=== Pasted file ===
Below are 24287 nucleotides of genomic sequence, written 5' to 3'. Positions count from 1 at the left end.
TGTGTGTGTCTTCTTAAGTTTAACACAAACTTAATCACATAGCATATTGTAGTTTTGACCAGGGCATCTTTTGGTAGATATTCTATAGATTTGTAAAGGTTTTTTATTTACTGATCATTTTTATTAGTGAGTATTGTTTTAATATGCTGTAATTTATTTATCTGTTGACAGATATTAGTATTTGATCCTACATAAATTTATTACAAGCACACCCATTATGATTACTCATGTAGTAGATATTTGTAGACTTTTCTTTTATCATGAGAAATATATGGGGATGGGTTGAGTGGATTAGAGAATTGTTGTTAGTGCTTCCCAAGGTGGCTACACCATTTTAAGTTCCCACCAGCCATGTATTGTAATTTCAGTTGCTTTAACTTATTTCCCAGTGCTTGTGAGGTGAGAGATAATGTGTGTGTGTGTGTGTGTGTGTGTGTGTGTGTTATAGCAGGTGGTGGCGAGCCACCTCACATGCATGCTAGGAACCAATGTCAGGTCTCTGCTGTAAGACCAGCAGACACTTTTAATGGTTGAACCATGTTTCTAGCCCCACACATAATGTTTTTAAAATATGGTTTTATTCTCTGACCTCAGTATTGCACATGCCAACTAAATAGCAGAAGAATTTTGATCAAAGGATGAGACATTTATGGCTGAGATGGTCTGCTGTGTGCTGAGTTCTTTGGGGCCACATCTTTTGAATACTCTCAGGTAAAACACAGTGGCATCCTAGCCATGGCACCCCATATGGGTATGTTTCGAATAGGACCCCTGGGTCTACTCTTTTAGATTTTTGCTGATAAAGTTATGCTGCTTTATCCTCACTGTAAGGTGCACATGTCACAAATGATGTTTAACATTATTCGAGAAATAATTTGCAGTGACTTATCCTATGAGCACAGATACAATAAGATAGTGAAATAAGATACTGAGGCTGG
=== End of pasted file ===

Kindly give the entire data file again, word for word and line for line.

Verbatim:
Below are 24287 nucleotides of genomic sequence, written 5' to 3'. Positions count from 1 at the left end.
TGTGTGTGTCTTCTTAAGTTTAACACAAACTTAATCACATAGCATATTGTAGTTTTGACCAGGGCATCTTTTGGTAGATATTCTATAGATTTGTAAAGGTTTTTTATTTACTGATCATTTTTATTAGTGAGTATTGTTTTAATATGCTGTAATTTATTTATCTGTTGACAGATATTAGTATTTGATCCTACATAAATTTATTACAAGCACACCCATTATGATTACTCATGTAGTAGATATTTGTAGACTTTTCTTTTATCATGAGAAATATATGGGGATGGGTTGAGTGGATTAGAGAATTGTTGTTAGTGCTTCCCAAGGTGGCTACACCATTTTAAGTTCCCACCAGCCATGTATTGTAATTTCAGTTGCTTTAACTTATTTCCCAGTGCTTGTGAGGTGAGAGATAATGTGTGTGTGTGTGTGTGTGTGTGTGTGTGTGTTATAGCAGGTGGTGGCGAGCCACCTCACATGCATGCTAGGAACCAATGTCAGGTCTCTGCTGTAAGACCAGCAGACACTTTTAATGGTTGAACCATGTTTCTAGCCCCACACATAATGTTTTTAAAATATGGTTTTATTCTCTGACCTCAGTATTGCACATGCCAACTAAATAGCAGAAGAATTTTGATCAAAGGATGAGACATTTATGGCTGAGATGGTCTGCTGTGTGCTGAGTTCTTTGGGGCCACATCTTTTGAATACTCTCAGGTAAAACACAGTGGCATCCTAGCCATGGCACCCCATATGGGTATGTTTCGAATAGGACCCCTGGGTCTACTCTTTTAGATTTTTGCTGATAAAGTTATGCTGCTTTATCCTCACTGTAAGGTGCACATGTCACAAATGATGTTTAACATTATTCGAGAAATAATTTGCAGTGACTTATCCTATGAGCACAGATACAATAAGATAGTGAAATAAGATACTGAGGCTGG